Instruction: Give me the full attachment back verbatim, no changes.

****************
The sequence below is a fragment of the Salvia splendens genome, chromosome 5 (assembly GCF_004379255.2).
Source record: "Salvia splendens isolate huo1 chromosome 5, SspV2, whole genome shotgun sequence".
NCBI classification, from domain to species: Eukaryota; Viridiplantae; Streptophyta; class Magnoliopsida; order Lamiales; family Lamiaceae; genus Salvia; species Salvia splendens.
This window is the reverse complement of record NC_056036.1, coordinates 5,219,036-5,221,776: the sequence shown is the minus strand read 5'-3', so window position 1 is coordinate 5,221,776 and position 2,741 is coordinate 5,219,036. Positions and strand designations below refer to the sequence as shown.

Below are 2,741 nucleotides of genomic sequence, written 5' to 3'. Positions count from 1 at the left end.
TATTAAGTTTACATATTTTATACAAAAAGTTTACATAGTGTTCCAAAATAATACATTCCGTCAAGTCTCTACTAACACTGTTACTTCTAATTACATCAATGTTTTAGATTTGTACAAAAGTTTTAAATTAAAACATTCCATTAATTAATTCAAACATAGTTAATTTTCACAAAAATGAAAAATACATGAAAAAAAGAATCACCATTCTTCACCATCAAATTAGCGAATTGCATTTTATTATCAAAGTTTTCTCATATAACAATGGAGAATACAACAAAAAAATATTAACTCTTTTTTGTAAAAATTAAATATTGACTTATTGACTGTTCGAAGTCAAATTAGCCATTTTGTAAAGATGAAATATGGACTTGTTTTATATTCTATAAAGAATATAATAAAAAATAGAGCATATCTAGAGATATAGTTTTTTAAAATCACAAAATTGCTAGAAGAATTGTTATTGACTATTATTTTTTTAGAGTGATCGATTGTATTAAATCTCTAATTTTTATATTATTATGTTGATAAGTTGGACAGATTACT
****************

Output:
The sequence below is a fragment of the Salvia splendens genome, chromosome 5 (assembly GCF_004379255.2).
Source record: "Salvia splendens isolate huo1 chromosome 5, SspV2, whole genome shotgun sequence".
NCBI classification, from domain to species: Eukaryota; Viridiplantae; Streptophyta; class Magnoliopsida; order Lamiales; family Lamiaceae; genus Salvia; species Salvia splendens.
This window is the reverse complement of record NC_056036.1, coordinates 5,219,036-5,221,776: the sequence shown is the minus strand read 5'-3', so window position 1 is coordinate 5,221,776 and position 2,741 is coordinate 5,219,036. Positions and strand designations below refer to the sequence as shown.

Below are 2,741 nucleotides of genomic sequence, written 5' to 3'. Positions count from 1 at the left end.
TATTAAGTTTACATATTTTATACAAAAAGTTTACATAGTGTTCCAAAATAATACATTCCGTCAAGTCTCTACTAACACTGTTACTTCTAATTACATCAATGTTTTAGATTTGTACAAAAGTTTTAAATTAAAACATTCCATTAATTAATTCAAACATAGTTAATTTTCACAAAAATGAAAAATACATGAAAAAAAGAATCACCATTCTTCACCATCAAATTAGCGAATTGCATTTTATTATCAAAGTTTTCTCATATAACAATGGAGAATACAACAAAAAAATATTAACTCTTTTTTGTAAAAATTAAATATTGACTTATTGACTGTTCGAAGTCAAATTAGCCATTTTGTAAAGATGAAATATGGACTTGTTTTATATTCTATAAAGAATATAATAAAAAATAGAGCATATCTAGAGATATAGTTTTTTAAAATCACAAAATTGCTAGAAGAATTGTTATTGACTATTATTTTTTTAGAGTGATCGATTGTATTAAATCTCTAATTTTTATATTATTATGTTGATAAGTTGGACAGATTACT